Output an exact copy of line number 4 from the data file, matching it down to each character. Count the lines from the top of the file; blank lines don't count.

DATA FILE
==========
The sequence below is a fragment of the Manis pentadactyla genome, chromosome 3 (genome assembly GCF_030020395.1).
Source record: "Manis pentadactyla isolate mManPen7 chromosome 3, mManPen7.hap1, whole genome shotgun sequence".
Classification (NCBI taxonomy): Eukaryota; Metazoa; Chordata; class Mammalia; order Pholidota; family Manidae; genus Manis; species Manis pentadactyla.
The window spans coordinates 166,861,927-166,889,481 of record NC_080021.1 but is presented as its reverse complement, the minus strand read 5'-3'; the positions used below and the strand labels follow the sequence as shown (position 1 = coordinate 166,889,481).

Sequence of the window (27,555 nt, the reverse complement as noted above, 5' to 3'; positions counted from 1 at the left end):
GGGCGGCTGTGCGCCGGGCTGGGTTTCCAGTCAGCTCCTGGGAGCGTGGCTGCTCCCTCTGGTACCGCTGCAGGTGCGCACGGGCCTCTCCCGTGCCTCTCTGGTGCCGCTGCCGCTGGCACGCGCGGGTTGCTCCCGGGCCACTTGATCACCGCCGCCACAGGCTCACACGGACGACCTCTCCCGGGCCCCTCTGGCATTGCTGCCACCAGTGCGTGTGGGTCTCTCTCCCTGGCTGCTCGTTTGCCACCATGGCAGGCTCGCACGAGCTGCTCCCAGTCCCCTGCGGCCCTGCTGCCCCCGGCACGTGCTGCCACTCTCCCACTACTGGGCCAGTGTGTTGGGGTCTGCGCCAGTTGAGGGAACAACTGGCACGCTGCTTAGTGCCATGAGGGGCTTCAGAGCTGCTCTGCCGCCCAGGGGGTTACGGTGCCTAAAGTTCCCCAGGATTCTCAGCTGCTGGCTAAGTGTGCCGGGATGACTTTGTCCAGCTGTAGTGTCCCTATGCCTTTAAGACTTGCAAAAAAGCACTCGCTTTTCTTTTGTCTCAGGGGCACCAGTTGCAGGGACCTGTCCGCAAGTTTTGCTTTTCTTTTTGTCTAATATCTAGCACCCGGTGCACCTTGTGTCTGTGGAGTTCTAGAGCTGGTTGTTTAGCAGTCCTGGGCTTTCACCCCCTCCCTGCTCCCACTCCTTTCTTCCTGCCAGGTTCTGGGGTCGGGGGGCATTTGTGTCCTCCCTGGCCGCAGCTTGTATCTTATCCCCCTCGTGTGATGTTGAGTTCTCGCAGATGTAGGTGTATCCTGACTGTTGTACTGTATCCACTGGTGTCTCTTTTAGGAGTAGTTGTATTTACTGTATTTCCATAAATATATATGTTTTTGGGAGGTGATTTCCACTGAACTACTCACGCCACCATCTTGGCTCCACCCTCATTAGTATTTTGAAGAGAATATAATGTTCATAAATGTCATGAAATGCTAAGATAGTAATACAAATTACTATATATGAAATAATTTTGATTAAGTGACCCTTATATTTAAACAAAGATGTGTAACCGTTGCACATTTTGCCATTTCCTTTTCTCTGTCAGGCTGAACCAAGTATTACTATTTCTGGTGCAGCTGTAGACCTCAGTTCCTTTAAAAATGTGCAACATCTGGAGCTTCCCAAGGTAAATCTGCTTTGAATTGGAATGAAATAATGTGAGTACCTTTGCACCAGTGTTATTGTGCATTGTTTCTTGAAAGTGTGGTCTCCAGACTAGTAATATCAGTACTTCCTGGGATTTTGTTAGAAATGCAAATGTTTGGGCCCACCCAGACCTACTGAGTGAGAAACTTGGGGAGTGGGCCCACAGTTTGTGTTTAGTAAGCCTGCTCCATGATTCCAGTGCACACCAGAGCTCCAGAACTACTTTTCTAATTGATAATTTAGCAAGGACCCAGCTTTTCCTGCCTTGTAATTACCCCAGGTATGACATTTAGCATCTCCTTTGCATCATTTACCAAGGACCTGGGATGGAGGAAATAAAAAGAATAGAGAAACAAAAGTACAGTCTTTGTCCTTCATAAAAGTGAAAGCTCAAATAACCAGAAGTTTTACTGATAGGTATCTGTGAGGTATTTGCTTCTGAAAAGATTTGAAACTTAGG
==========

The window spans coordinates 166,861,927-166,889,481 of record NC_080021.1 but is presented as its reverse complement, the minus strand read 5'-3'; the positions used below and the strand labels follow the sequence as shown (position 1 = coordinate 166,889,481).